The support staff available depends on the structure of each institution. If you have a central support unit that includes maths advisors this is an ideal resource. However, central support can often remain de-linked from module delivery and as a result students may not recognise the role of these central staff in supporting their learning. If possible, within the organisational structures, you may wish to ask central support staff to attend maths and stats seminars/workshops. This will provide the session leader with extra resource as well as providing central support staff an understanding of the needs of your learners. It also helps students to identify these staff as central to their learning and teaching experience. If students feel that central support staff understand the material covered in a particular module they are more likely to feel confident to access the centrally offered services outside of the formal teaching sessions.
If maths or stats clinics are not already offered centrally it may be useful to have discussions with staff in the central service. The key is not that these additional clinics are held only for one subject group but that students feel that those staffing the clinic understand the requirements of their module. A further advantage of having an interdisciplinary clinic is that the high and low demand of any particular group of students is spread across students where this is related to varying assessment deadlines. This helps to provide sufficient demand for the service throughout the teaching session.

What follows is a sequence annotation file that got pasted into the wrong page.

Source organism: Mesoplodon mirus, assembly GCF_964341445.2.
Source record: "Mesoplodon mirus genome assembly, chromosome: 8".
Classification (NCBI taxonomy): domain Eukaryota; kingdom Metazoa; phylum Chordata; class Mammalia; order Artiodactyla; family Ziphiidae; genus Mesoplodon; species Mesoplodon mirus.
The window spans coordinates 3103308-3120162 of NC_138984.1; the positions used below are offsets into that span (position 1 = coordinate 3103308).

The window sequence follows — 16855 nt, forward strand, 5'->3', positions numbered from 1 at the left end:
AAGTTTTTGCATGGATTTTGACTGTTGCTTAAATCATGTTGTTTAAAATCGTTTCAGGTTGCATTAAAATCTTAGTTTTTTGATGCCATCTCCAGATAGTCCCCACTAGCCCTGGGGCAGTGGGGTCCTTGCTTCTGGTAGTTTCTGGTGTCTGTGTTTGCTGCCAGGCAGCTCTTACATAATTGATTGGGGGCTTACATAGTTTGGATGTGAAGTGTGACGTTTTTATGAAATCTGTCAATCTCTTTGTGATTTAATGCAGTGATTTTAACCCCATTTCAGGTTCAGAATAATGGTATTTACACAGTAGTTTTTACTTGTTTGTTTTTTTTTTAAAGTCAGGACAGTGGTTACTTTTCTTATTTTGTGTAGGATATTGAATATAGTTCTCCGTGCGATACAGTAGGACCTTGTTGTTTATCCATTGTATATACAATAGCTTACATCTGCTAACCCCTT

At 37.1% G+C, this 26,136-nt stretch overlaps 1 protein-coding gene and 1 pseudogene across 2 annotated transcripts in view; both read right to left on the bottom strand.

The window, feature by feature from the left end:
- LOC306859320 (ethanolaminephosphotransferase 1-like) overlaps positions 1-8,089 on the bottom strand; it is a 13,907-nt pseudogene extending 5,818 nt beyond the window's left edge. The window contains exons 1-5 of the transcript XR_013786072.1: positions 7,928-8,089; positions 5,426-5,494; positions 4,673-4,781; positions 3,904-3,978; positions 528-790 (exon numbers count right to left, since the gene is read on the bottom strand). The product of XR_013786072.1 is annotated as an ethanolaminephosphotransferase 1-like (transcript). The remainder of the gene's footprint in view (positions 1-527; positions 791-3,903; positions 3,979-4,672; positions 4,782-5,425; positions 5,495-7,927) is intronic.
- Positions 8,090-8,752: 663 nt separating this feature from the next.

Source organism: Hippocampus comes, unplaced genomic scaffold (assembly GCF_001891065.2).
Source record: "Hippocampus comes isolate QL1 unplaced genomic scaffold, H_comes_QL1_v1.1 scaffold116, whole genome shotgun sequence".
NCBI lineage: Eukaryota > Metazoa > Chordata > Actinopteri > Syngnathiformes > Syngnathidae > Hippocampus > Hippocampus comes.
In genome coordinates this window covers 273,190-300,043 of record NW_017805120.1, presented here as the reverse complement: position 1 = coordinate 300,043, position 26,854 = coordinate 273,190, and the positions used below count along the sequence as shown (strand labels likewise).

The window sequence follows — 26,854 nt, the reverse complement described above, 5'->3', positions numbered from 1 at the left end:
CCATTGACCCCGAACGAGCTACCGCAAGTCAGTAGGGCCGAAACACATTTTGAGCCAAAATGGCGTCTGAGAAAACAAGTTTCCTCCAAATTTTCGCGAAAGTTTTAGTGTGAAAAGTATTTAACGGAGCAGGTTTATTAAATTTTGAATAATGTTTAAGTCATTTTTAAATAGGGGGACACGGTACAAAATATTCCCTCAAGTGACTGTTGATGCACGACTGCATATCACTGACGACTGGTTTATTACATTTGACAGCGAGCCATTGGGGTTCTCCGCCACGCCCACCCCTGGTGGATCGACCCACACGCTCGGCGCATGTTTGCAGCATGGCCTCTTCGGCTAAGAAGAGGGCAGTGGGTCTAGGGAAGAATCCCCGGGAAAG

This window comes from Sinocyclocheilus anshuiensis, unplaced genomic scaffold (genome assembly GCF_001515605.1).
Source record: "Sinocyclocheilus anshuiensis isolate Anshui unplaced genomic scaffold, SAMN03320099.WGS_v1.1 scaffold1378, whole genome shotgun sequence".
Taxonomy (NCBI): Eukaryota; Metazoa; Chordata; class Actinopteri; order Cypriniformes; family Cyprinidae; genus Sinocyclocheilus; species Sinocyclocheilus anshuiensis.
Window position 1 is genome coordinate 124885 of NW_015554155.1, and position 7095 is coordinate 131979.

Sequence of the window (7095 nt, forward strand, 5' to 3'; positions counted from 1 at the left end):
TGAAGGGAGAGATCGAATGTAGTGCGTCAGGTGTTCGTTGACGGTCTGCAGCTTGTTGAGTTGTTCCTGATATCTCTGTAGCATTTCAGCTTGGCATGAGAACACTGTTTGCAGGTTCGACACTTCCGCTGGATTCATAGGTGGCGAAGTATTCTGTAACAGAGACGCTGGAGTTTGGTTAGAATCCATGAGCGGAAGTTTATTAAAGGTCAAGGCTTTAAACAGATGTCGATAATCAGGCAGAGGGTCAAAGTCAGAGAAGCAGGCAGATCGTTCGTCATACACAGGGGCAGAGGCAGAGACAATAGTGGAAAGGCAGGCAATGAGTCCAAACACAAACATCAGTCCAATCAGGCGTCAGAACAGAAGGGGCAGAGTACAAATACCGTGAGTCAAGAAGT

It is important to discuss and recognise the terms of reference for support staff. If support staff feel pushed to engage in activities that they do not see as part of their role they may disengage. You also need to ensure that support staff receive a full set of materials for your module if they are to effectively support your students.
There may be the option of students arranging one-to-one appointments with a central advisor. Again, it is important to clarify the terms of reference and explain to your students what they can expect.
Another possibility, noted earlier, is to also engage higher year students as mentors. This provides an additional layer of support to students and the relative informality may encourage those students reluctant to use a central service to at least receive support from a peer. If the mentor themselves has experience of the central service, this may also help break down any barriers amongst more reluctant students.